Where to begin?
Begin with the classic framework for self-examination and analysis to ‘know thyself.’ Use the classic S W O T programme, (Strengths. Weakness. Opportunities. Threats). Identify your internal strengths and weaknesses and identify the external opportunities and threats. The template for the S W O T process, with clear procedures, is readily available,. Upon completion, identify and harvest the low hanging fruit made apparent by the S W O T process.
The Eleven remain as to-dos, and, in light of new experiences, need to be examined and adjusted to meet current needs.
What to do?
For the present, a specifically targeted strategic roadmap is vital. The objective: to successfully combat the negatives as we know them; to improve the environment; within our capabilities; and, to differentiate our organization from others over the next three to five years. To this end, consider the following as action items, or Key Performance Indicators (KPIs).
Each must command a high priority within a port’s Strategic Plan. Each must have adequate resources; ongoing endorsement; and, active support from the Executive suite.
KPI Action Items:
- Climate Change, Global Ecosystem, Global Warming, Sustainable Energy and Green.
- Cybersecurity, Cyber Vulnerability, Asset Protection.
- Training and Succession.
- Technology, Blockchain, and Cryptocurrency.
- Black Swans such as pandemics.
- Climate, Environment, Go Green
Climate change, specifically global warming, is the donkey in the craft shop. It is the single most dangerous threat to the Caribbean. It is the rise in sea level; more frequent and stronger hurricanes; prolonged dry seasons; and, shorter wet seasons. Action is needed and begins at home as well as at the port. Take every opportunity to recycle, repurpose and reduce (everything) without compromising safety or mission.
Question how much ‘stuff’ is needed. Reduce energy consumption. Take action to reduce greenhouse gases, e.g., CO2. Find energy substitutes for fossil fuels. Promote awareness of these among employees and your networks. Be militant and make the changes required.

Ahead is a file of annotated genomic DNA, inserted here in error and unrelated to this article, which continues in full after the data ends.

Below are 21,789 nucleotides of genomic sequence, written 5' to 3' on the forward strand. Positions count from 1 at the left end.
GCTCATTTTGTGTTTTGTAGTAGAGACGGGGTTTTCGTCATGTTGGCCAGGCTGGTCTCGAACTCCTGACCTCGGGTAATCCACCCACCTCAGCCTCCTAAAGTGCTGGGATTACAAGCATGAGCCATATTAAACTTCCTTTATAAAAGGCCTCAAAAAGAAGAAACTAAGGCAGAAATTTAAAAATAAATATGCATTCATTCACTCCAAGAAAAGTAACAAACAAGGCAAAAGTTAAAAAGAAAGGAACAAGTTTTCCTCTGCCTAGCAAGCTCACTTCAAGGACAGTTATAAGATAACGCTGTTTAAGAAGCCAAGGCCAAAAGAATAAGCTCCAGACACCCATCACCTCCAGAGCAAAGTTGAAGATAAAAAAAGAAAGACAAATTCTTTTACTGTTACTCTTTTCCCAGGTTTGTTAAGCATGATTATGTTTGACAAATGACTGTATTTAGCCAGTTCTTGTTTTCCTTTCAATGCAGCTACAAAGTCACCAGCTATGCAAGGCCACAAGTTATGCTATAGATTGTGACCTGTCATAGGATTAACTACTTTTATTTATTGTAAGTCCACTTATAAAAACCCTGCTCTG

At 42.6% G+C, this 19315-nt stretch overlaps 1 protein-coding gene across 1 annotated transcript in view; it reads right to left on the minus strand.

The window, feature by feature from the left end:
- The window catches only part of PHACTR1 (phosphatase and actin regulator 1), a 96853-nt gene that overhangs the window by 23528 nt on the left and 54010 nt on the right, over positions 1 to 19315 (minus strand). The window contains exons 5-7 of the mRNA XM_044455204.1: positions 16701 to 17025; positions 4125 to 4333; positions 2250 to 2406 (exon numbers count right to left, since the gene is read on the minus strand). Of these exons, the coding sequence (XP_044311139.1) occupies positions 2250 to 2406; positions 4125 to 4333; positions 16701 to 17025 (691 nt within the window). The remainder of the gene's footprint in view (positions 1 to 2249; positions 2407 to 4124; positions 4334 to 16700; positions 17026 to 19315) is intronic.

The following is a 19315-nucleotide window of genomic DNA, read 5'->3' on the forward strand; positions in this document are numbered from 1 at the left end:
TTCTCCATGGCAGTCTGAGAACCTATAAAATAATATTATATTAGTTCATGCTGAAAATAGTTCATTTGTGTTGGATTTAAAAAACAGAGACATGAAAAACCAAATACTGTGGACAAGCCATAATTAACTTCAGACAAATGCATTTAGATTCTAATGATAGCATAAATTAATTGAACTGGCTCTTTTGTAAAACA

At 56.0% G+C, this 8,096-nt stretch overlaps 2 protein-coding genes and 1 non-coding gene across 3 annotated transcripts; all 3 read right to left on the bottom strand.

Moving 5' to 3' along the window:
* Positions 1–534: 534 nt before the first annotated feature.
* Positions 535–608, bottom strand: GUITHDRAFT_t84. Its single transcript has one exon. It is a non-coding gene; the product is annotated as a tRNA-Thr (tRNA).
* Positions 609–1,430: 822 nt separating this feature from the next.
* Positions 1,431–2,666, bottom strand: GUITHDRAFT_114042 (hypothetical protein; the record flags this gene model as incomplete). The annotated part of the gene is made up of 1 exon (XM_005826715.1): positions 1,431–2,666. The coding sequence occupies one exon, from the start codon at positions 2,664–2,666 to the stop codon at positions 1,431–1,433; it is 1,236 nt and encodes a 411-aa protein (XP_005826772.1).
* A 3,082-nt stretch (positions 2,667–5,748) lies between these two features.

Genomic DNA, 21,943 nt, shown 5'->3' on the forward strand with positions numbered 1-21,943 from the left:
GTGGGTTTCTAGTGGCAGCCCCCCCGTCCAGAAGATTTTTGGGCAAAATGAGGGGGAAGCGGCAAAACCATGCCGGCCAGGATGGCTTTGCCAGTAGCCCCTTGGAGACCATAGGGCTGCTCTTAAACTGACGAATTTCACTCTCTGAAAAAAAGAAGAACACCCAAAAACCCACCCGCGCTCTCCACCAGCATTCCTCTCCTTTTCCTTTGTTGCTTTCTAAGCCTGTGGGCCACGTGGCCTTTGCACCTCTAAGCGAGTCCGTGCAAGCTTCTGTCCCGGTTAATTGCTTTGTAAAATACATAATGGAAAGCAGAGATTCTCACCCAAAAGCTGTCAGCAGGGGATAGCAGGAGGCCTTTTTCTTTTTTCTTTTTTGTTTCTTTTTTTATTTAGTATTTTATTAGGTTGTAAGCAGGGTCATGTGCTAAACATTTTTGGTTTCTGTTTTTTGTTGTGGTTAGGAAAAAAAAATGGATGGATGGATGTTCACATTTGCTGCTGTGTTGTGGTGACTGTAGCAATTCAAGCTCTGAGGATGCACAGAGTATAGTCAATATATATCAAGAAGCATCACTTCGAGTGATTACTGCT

- Cybersecurity, Cyber Vulnerability, Asset Protection
Utilize high rated cyber-secured software. Engage specialized and expert advice. Give preference to round-the-clock service providers. Develop a methodology to handle ‘incidents.’ Look for points of vulnerability and of compromise.
Insert interrupters to global systems of interconnectivity.
- Training and Succession
Norbert Weimer: “Any use of a human being, in which less is demanded of him and less is attributed to him than his full status, is a degradation and a waste. ”1
Prepare the current and the next generations for responsibilities greater than ever imagined. Prepare, train and coach those who will replace you in the way that benefits the whole and reflects your philosophy.
Ride the crest of the wave or drown in the trough.
Intelligent use of technology is essential and necessary for survival. Make applicable courses available. Create learning opportunities across the organization. Offer in-house sessions to teach and learn current and future trends, e g., Artificial Intelligence, Machine learning, Blockchain and Cryptocurrencies. Find the means to employ the latest hardware and software to ride the crest.
- Black Swans including pandemics
Choose scientific advice from proven qualified and trusted sources. Beware conspiracy babble from dubious sources. Create processes that comply with published best-practice. Promulgate and keep everyone informed.
The challenges are obvious, the tools are available and the opportunities abound. There is no stasis. All that is now needed is to overcome resistance to move the mass of inertia, … momentum!
While questionably attributed to Wolfgang Goethe, this maxim endures: “…. That the moment one definitely commits oneself, Providence moves too.”
We must commit.
Who will commit?
Look in the mirror. 
- First published December 2, 2021.
1 Norbert Wiener (1950). “The Human Use of Human Beings: Cybernetics and Society”
*Joe Cervenak, industry and executive consultant, columnist, speaker, teacher and lecturer, is founder and Principal of Kemper~Joseph, LLC, (www.kemperjoseph.com) a York, PA, USA-based globally networked consulting company. email@example.com.